Seat of the Western Roman Empire in the 5th century and of Byzantine Italy until the 8th century, ancient Ravenna was a melting pot of cultures thanks to its strategic position on the Adriatic coast and its passage across the Mediterranean to both East and West. And so when Cristina Mazzavillani Muti founded the Ravenna Festival in 1990 she made it a premise that the programme should reflect the core of the city’s identity by presenting performing arts across all genres and cultures. Staged throughout the city, including in many of its UNESCO World Heritage monuments and basilicas, the Ravenna Festival managed to celebrate its 31th edition this summer by re-scheduling the complete five week festival which was attended by 15 000 guests in person and 45 000 viewers online from around the world.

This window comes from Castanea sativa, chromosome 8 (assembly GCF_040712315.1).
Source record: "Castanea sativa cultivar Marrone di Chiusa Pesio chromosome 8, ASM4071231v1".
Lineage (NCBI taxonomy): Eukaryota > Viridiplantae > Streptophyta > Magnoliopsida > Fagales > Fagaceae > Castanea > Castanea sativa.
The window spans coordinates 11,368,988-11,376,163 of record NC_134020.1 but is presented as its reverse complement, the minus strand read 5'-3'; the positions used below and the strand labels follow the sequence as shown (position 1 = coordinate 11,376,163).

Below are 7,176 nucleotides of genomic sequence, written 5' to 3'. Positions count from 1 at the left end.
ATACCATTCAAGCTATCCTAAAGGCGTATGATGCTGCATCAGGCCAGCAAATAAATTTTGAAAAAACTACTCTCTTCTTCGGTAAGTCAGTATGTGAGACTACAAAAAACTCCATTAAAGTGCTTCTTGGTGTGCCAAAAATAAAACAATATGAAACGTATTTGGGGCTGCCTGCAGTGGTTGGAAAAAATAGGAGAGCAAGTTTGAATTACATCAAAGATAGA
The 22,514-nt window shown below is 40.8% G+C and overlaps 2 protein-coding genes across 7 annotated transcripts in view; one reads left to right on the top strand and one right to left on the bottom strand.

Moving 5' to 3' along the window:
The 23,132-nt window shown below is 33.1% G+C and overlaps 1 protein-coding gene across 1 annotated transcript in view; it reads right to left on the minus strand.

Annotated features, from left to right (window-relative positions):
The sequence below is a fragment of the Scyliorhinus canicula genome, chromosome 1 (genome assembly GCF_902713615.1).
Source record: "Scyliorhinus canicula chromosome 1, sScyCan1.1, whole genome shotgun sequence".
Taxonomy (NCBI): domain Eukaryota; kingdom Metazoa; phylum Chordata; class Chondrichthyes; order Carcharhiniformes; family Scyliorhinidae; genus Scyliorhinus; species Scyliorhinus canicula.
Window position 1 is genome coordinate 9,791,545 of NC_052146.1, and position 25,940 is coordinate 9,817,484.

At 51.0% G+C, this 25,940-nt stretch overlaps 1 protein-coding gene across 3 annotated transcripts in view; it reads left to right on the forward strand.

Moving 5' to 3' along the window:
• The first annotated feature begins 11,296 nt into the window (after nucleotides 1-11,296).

This year the Festival draws inspiration from the 700th anniversary of Dante’s death in Ravenna and includes new commissions from composers, choreographers and playwrights. Among these are the premieres of three new symphonic pieces composed by Valentin Silvestrov, Tigran Mansurian, and Giovanni Sollima. The area surrounding Dante’s tomb will also play host to concerts and performances, including Vespers in the Basilica of S Francesco where the Poet’s funeral took place in 1321.

Riccardo Muti concludes the nation’s anniversary tributes to Dante with a special concert on 12 September at Ravenna’s Teatro Alighieri. The autumn programming also includes three premieres inspired by Dante’s Commedia: Metànoia by rebel ballet dancer, Sergei Polunin; Faust rapsodia – a stage production blending scenes from Goethe’s tragedy and Schumann’s secular oratorio; and actor Elio Germano’s performance of the last canto of Paradiso.